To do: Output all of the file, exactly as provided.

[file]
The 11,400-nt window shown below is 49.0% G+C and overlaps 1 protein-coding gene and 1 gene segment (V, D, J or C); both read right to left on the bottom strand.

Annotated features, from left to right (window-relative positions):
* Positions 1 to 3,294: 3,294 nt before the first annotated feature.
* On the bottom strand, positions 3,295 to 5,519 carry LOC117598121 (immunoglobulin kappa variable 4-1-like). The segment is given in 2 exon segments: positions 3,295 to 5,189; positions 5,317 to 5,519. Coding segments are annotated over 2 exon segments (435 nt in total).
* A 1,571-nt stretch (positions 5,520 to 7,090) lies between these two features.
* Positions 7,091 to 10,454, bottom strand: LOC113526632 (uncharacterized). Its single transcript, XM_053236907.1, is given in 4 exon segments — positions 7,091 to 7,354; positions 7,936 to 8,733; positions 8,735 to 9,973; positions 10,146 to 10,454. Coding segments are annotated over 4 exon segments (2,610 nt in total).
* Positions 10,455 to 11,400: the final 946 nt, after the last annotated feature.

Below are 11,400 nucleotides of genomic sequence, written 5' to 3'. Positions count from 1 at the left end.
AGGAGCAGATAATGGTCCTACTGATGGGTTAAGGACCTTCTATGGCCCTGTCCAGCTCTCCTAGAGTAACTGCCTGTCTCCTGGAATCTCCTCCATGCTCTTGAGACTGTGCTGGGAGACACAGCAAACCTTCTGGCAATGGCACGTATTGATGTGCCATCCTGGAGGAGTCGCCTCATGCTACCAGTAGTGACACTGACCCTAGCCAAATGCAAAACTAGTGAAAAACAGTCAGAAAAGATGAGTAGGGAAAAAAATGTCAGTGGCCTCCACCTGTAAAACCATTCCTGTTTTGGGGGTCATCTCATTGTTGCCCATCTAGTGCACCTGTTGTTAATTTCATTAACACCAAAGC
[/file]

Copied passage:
The 11,400-nt window shown below is 49.0% G+C and overlaps 1 protein-coding gene and 1 gene segment (V, D, J or C); both read right to left on the bottom strand.

Annotated features, from left to right (window-relative positions):
* Positions 1 to 3,294: 3,294 nt before the first annotated feature.
* On the bottom strand, positions 3,295 to 5,519 carry LOC117598121 (immunoglobulin kappa variable 4-1-like). The segment is given in 2 exon segments: positions 3,295 to 5,189; positions 5,317 to 5,519. Coding segments are annotated over 2 exon segments (435 nt in total).
* A 1,571-nt stretch (positions 5,520 to 7,090) lies between these two features.
* Positions 7,091 to 10,454, bottom strand: LOC113526632 (uncharacterized). Its single transcript, XM_053236907.1, is given in 4 exon segments — positions 7,091 to 7,354; positions 7,936 to 8,733; positions 8,735 to 9,973; positions 10,146 to 10,454. Coding segments are annotated over 4 exon segments (2,610 nt in total).
* Positions 10,455 to 11,400: the final 946 nt, after the last annotated feature.

Below are 11,400 nucleotides of genomic sequence, written 5' to 3'. Positions count from 1 at the left end.
AGGAGCAGATAATGGTCCTACTGATGGGTTAAGGACCTTCTATGGCCCTGTCCAGCTCTCCTAGAGTAACTGCCTGTCTCCTGGAATCTCCTCCATGCTCTTGAGACTGTGCTGGGAGACACAGCAAACCTTCTGGCAATGGCACGTATTGATGTGCCATCCTGGAGGAGTCGCCTCATGCTACCAGTAGTGACACTGACCCTAGCCAAATGCAAAACTAGTGAAAAACAGTCAGAAAAGATGAGTAGGGAAAAAAATGTCAGTGGCCTCCACCTGTAAAACCATTCCTGTTTTGGGGGTCATCTCATTGTTGCCCATCTAGTGCACCTGTTGTTAATTTCATTAACACCAAAGC